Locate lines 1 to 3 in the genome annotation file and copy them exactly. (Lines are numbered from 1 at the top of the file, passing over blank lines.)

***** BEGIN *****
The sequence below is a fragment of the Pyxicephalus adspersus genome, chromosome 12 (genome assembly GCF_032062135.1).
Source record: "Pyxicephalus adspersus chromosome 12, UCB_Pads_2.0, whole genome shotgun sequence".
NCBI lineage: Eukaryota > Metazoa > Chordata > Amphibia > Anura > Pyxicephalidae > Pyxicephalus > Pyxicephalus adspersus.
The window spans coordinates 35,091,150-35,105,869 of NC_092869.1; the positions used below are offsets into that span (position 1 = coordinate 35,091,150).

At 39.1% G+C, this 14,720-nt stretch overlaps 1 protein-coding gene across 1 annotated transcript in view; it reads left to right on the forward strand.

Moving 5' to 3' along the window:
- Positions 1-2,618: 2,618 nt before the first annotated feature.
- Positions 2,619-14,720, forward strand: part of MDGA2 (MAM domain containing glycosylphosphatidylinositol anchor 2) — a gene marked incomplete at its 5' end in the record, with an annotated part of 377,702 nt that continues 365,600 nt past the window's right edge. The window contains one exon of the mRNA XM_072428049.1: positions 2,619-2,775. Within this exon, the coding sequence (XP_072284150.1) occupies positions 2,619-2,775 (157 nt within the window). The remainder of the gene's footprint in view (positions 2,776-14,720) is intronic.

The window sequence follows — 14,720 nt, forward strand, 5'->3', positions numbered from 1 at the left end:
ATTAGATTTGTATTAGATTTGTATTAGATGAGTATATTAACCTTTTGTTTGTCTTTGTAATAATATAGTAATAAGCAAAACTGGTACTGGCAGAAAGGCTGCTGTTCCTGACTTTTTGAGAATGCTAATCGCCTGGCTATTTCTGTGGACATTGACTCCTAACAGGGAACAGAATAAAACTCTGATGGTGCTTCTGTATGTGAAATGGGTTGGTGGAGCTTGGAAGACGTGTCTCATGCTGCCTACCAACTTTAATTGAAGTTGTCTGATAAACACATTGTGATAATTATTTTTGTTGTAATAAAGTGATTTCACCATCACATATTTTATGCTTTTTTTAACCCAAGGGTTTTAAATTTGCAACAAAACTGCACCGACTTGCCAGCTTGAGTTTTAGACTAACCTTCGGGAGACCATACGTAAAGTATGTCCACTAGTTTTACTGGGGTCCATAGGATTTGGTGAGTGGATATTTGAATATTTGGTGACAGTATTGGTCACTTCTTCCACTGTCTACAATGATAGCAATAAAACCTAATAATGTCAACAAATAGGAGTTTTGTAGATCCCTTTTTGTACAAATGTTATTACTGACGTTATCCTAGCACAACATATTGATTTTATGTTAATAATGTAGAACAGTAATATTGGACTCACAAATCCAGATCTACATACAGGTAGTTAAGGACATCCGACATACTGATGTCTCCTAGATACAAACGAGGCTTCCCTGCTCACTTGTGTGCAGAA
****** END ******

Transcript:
The sequence below is a fragment of the Pyxicephalus adspersus genome, chromosome 12 (genome assembly GCF_032062135.1).
Source record: "Pyxicephalus adspersus chromosome 12, UCB_Pads_2.0, whole genome shotgun sequence".
NCBI lineage: Eukaryota > Metazoa > Chordata > Amphibia > Anura > Pyxicephalidae > Pyxicephalus > Pyxicephalus adspersus.